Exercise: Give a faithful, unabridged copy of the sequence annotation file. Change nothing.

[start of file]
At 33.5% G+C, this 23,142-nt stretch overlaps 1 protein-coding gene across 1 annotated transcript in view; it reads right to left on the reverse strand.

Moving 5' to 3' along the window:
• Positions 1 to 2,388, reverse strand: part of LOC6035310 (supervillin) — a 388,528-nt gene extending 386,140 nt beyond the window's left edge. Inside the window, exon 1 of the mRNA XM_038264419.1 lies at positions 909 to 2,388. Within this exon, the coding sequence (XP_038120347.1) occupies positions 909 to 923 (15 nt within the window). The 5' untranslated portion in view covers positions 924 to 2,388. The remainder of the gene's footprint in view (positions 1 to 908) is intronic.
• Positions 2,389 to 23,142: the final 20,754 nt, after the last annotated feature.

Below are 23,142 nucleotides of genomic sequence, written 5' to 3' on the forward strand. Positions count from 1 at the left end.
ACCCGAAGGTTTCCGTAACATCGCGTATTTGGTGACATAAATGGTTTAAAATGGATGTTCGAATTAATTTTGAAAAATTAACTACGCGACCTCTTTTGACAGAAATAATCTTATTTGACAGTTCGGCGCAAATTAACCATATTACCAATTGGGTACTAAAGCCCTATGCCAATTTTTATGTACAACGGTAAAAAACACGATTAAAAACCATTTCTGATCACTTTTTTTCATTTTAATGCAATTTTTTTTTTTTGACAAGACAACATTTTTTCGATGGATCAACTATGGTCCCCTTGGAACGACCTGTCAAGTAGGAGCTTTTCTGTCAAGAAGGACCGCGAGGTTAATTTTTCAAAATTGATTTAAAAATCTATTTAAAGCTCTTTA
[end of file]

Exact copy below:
At 33.5% G+C, this 23,142-nt stretch overlaps 1 protein-coding gene across 1 annotated transcript in view; it reads right to left on the reverse strand.

Moving 5' to 3' along the window:
• Positions 1 to 2,388, reverse strand: part of LOC6035310 (supervillin) — a 388,528-nt gene extending 386,140 nt beyond the window's left edge. Inside the window, exon 1 of the mRNA XM_038264419.1 lies at positions 909 to 2,388. Within this exon, the coding sequence (XP_038120347.1) occupies positions 909 to 923 (15 nt within the window). The 5' untranslated portion in view covers positions 924 to 2,388. The remainder of the gene's footprint in view (positions 1 to 908) is intronic.
• Positions 2,389 to 23,142: the final 20,754 nt, after the last annotated feature.

Below are 23,142 nucleotides of genomic sequence, written 5' to 3' on the forward strand. Positions count from 1 at the left end.
ACCCGAAGGTTTCCGTAACATCGCGTATTTGGTGACATAAATGGTTTAAAATGGATGTTCGAATTAATTTTGAAAAATTAACTACGCGACCTCTTTTGACAGAAATAATCTTATTTGACAGTTCGGCGCAAATTAACCATATTACCAATTGGGTACTAAAGCCCTATGCCAATTTTTATGTACAACGGTAAAAAACACGATTAAAAACCATTTCTGATCACTTTTTTTCATTTTAATGCAATTTTTTTTTTTTGACAAGACAACATTTTTTCGATGGATCAACTATGGTCCCCTTGGAACGACCTGTCAAGTAGGAGCTTTTCTGTCAAGAAGGACCGCGAGGTTAATTTTTCAAAATTGATTTAAAAATCTATTTAAAGCTCTTTA